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Not sure how to title this as it's not just about that. But suppose that there is a software like .NET BCL, and you notice some places where you can make things much faster. It's not a great example but imagine you made several types like List<T>, etc much faster, i.e. 10x to 200x for each operation separately.

Let's say you told Microsoft about it, and asked if they would consider adding your changes.

What would you do if they give you only one of these options from this list:

  1. They will add the code, you will no credit or money.

  2. They will add the code, and give you credit, no money.

  3. They won't add the code, but try to make the same changes that you showed or explained or use your code as an "inspiration", but not credit or money.

  4. They won't do anything and you will just publish your code as your own library somewhere.

Considering this would be something you could use in your resume, would you consider any of these? Because if you say you helped Microsoft to optimize/improve X, Y, Z 100x, etc, it should help you in getting a job, right? I mean not solely but something that might not be found in almost no other resumes.

If they offer #1 or #3, what does that tell you about the company? Should you go for #4 then?

I mean #4 is fine but if .NET has 10 million users, you can maybe reach a couple thousands by publishing your stuff as 3rd party since most people don't download extra libraries I think.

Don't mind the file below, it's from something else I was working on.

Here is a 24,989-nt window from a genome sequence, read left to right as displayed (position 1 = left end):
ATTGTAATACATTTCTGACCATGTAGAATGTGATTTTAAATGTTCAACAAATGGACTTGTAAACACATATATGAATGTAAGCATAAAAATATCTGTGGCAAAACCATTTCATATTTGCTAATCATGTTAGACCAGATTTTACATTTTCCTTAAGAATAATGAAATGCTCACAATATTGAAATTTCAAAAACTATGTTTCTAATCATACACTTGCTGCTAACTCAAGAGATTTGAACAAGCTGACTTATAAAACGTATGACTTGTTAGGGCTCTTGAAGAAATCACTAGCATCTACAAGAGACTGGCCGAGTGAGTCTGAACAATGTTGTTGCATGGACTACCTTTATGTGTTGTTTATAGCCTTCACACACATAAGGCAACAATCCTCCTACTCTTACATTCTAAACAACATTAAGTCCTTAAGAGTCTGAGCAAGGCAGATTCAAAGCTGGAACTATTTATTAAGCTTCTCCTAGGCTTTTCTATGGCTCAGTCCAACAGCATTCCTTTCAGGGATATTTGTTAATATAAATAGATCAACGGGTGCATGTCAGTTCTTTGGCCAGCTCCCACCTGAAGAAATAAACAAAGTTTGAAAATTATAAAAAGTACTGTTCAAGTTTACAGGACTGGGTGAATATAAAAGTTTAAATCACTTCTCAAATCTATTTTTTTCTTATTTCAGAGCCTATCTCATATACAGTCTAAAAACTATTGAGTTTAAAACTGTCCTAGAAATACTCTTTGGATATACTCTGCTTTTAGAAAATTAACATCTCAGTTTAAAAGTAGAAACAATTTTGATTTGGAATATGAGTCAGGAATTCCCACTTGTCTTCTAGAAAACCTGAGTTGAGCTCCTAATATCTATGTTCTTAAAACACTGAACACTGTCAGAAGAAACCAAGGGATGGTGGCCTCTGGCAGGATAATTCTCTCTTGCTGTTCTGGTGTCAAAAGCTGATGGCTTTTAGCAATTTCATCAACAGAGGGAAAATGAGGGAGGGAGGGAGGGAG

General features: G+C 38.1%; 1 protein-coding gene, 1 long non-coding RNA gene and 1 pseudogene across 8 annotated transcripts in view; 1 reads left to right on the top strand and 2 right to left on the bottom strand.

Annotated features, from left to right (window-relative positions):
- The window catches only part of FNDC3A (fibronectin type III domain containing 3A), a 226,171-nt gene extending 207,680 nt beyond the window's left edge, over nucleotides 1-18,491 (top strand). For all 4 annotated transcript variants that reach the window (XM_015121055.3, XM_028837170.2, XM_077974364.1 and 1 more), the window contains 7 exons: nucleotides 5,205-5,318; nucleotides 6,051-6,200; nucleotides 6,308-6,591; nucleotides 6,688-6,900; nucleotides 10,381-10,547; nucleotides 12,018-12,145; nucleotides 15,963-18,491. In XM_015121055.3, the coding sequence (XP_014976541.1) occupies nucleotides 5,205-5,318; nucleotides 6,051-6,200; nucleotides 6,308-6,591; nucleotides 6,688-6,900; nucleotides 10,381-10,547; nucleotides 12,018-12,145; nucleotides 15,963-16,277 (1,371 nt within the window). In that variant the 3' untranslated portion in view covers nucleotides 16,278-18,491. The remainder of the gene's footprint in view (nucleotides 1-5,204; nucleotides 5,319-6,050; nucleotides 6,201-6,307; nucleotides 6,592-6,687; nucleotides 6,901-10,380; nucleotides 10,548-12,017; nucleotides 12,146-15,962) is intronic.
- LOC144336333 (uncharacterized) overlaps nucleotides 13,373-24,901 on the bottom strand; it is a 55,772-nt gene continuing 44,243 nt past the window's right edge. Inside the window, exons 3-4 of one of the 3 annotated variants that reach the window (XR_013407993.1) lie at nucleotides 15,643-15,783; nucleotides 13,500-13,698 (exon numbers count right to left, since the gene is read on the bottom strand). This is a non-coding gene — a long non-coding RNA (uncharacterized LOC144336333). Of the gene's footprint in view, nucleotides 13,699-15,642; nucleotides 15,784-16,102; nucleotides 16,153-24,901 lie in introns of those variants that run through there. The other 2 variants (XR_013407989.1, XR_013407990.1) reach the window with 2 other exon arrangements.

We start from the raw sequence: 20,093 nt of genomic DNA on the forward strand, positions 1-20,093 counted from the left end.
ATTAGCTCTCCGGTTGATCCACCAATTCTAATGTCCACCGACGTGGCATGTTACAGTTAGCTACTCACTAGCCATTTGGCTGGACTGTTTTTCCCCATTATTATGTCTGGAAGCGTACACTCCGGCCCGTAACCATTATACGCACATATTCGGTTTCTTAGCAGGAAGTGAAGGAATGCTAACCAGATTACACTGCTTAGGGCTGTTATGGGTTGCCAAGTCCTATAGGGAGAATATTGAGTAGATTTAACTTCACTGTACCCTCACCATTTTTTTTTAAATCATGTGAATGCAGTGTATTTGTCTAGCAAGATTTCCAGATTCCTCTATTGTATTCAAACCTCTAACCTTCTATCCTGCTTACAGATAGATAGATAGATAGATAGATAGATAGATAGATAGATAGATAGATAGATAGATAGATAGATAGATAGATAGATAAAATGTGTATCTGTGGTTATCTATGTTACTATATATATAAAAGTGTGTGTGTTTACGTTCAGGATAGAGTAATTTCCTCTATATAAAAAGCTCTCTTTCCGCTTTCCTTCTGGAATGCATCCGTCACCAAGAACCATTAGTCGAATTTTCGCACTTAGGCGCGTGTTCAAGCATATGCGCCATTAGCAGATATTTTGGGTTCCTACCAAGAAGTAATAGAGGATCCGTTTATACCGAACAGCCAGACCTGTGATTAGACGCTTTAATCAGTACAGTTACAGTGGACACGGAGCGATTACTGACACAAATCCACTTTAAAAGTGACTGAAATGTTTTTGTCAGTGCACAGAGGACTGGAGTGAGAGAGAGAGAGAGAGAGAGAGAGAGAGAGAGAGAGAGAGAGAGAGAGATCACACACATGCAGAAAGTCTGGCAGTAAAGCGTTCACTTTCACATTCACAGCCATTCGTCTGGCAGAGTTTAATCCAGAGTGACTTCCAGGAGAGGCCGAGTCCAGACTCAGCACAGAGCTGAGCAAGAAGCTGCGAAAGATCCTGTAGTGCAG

Also this thing I am describing is not a full-time thing but more like "along the way" effort to increase your value since you did the work anyway. So it's not like you are doing it for them.

Or do you think companies can take this kind of stuff as hostile or offensive since you basically showed their software engineers, they can't write performant software with all their engineering degrees which you might not have.

It's fair to assume they aren't trying to be loose on performance for .NET

The reason I am asking about this is because some companies seem very hesitant on giving credit where credit is due. But credit is free, so why would they resist? If all it takes is typing your name somewhere, why would they refuse?

Any ideas on this?

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send them an improved sample and ask for work –  Steven A. Lowe Aug 24 '13 at 2:11
I am in contact with them for over 2 years wrt bugs, and feature requests along with a link to the said feature that I made already. So they know that I am good. But I don't think they would offer me a job because 1. I am not an engineer, but a seasoned user in similar apps. 2. Their only position available for people like me is interns and that pays nothing. 3. I am not inexperienced to be an intern and get into negative salary due to low pay and high living costs :) –  Joan Venge Aug 24 '13 at 2:15
I didn't say ask for a job, I said ask for work ;) –  Steven A. Lowe Aug 25 '13 at 19:07